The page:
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Louisiana must tackle old issues before spending anew

A financial windfall is headed Louisiana’s way, current trends remaining as they are. And this good fortune should be treated this way – as a windfall and not something to count on consistently.

The Revenue Estimating Conference found $584 million in money for this year, but the bulk of it is in what is termed nonrecurring funds. Only around $100 million is expected to be in recurring funds, the bulk of that from sales and income taxes related to rebuilding the state after the 2005 hurricane disasters.

However, even before the hard numbers came out voices arose to bolster the chances of educator pay raises. Somewhat recklessly, despite the great uncertainty about Louisiana’s economy and storm-related costs, Gov. Kathleen Blanco had tossed in her budget this raise. With “extra” money now out there, that might provide enough of a cushion to grant it.

But before leaping, legislators need to take another good, long look. First, the concept of the raise rests on a dubious assertion – that state educators deserve it. Already, they are overpaid relative to indicators of student success. That should being pause to those who simply would hand out raises and hope for improved student achievement; better would be to implement an accountability system that rigorously and regularly assesses the knowledge of teachers regardless of how many years they have been teaching, with correction, demotion, and discharge as measures employed against those who are not capable. No raise should be given without also asking for increased accountability.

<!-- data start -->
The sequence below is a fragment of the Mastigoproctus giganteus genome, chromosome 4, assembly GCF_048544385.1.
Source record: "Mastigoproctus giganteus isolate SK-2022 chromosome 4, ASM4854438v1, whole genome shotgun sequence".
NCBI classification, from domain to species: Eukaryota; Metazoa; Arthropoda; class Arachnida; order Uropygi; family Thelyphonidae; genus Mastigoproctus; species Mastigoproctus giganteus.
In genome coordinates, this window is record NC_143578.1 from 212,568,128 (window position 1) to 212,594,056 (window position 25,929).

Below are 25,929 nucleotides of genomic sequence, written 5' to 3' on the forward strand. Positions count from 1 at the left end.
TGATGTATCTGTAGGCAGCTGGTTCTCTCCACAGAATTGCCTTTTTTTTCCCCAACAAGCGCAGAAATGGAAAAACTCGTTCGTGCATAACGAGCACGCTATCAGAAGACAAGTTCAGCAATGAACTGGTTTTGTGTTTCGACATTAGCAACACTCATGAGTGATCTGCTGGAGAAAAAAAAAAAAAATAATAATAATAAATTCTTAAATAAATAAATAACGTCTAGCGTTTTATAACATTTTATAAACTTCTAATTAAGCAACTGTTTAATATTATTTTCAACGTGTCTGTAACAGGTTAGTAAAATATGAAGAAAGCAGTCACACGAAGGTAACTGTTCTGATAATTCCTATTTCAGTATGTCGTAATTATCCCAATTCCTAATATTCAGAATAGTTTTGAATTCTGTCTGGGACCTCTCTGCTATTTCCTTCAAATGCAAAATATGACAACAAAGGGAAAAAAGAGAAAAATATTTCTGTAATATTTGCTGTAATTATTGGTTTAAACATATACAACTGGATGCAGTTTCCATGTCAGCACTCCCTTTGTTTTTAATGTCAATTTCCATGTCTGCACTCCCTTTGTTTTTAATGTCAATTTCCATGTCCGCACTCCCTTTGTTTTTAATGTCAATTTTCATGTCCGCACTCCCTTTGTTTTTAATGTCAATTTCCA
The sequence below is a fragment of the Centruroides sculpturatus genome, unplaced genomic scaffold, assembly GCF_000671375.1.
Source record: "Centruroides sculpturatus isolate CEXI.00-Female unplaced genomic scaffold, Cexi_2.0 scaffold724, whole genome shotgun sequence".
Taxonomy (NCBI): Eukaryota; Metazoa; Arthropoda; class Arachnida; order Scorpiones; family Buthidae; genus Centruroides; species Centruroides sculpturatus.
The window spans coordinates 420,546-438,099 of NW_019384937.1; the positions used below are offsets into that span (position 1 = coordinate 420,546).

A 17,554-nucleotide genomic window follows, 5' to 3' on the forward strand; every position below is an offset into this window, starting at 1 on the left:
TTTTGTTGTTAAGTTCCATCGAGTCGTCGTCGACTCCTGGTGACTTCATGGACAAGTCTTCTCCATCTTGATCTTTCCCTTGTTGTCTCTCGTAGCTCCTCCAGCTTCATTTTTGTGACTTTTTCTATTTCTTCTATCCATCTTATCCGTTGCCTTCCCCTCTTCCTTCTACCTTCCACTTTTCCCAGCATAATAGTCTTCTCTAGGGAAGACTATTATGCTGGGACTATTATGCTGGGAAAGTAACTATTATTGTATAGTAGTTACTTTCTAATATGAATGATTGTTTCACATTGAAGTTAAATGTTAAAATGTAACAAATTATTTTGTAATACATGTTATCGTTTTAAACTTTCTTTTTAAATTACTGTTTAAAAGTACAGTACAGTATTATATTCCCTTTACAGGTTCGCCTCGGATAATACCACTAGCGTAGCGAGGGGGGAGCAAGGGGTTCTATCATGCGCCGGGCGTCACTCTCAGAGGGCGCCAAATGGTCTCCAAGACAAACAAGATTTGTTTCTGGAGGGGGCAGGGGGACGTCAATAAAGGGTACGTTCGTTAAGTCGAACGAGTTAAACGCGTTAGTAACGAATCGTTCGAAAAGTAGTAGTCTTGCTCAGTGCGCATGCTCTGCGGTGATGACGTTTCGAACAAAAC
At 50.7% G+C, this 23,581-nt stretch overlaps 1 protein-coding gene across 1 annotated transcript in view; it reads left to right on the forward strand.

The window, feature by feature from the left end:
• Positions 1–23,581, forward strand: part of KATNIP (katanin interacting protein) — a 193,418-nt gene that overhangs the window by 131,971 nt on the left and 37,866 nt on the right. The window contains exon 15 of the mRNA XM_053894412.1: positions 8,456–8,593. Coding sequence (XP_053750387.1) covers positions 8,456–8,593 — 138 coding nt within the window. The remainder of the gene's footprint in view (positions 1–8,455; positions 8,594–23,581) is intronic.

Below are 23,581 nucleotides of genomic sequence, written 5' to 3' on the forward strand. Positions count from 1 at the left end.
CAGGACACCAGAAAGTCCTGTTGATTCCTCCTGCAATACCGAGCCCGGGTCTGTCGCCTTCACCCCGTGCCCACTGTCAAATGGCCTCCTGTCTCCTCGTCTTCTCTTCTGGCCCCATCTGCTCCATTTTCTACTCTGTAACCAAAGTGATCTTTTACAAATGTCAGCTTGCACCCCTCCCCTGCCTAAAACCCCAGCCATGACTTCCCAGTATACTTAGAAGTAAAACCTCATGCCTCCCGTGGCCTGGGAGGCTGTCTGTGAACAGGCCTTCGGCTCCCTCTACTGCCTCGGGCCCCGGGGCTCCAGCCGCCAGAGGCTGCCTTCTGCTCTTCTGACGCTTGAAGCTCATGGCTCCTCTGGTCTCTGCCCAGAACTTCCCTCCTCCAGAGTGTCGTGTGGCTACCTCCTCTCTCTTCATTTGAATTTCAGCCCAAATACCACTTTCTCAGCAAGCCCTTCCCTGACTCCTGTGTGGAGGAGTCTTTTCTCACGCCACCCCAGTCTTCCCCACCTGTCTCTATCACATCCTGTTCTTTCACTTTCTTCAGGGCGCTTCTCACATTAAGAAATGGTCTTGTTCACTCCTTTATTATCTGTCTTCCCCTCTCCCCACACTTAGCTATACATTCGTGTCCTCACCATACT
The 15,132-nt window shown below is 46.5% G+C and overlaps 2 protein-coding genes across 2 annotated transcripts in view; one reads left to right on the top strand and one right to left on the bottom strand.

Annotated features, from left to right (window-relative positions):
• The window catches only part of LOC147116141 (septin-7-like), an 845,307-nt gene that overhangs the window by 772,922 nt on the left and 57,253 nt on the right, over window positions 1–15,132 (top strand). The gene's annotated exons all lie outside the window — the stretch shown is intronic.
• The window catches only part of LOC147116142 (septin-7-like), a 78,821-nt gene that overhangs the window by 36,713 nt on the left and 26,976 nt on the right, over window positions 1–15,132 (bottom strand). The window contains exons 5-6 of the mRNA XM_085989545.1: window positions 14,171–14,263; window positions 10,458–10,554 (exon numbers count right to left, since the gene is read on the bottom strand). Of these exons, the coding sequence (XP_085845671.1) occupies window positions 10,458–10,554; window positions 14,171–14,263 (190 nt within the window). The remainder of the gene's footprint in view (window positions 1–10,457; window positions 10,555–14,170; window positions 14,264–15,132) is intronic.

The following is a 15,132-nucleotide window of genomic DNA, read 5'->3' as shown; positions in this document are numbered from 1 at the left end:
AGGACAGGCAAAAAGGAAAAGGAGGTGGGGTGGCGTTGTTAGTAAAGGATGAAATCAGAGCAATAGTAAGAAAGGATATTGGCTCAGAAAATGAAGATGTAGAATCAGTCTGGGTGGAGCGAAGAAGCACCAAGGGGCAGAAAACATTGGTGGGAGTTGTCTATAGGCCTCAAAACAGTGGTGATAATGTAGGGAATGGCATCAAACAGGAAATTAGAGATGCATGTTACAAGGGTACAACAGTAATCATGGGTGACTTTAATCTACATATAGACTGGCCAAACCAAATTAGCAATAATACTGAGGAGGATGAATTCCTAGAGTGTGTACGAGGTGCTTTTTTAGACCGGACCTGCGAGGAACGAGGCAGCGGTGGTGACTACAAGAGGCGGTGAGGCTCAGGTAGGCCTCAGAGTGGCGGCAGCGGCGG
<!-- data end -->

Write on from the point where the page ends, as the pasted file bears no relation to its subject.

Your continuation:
Also, there’s still enough uncertainty out there to merit cautious handling of funds. Witness the federal government flood assistance bills that have come due to the state – now up to $291 million for this year with a figure nearly 13 times that estimated to hit the state over the next eight to ten years. And what about the unfunded accrued liability that will cost the state billions of dollars – one bill in front of the Legislature would mandate $110 million a year for over 20 years paid to reduce this?

(As the REC met, the Senate Finance Committee also met to deal with a bill to reduce the state’s crushing $12 billion unfunded accrued liability in retirement accounts. There, Assistant Commissioner of Administration Jean Vandal made it known that Blanco would rather spend extra recurring revenues on raises than on fixing the existing problem.)

Oil prices won’t remain consistently this high forever, and it’s better to bank some money in the unpredictability left in the wake of the 2005 hurricane disasters. Why not work on the accountability system first, so it would be ready to go in a year or two when the true strength of Louisiana’s economy will be more obvious and forthcoming federal bills more predictable? Then, if the money is there on a recurring basis given other priorities, prudently the state can take another step in reforming its underperforming educational system.

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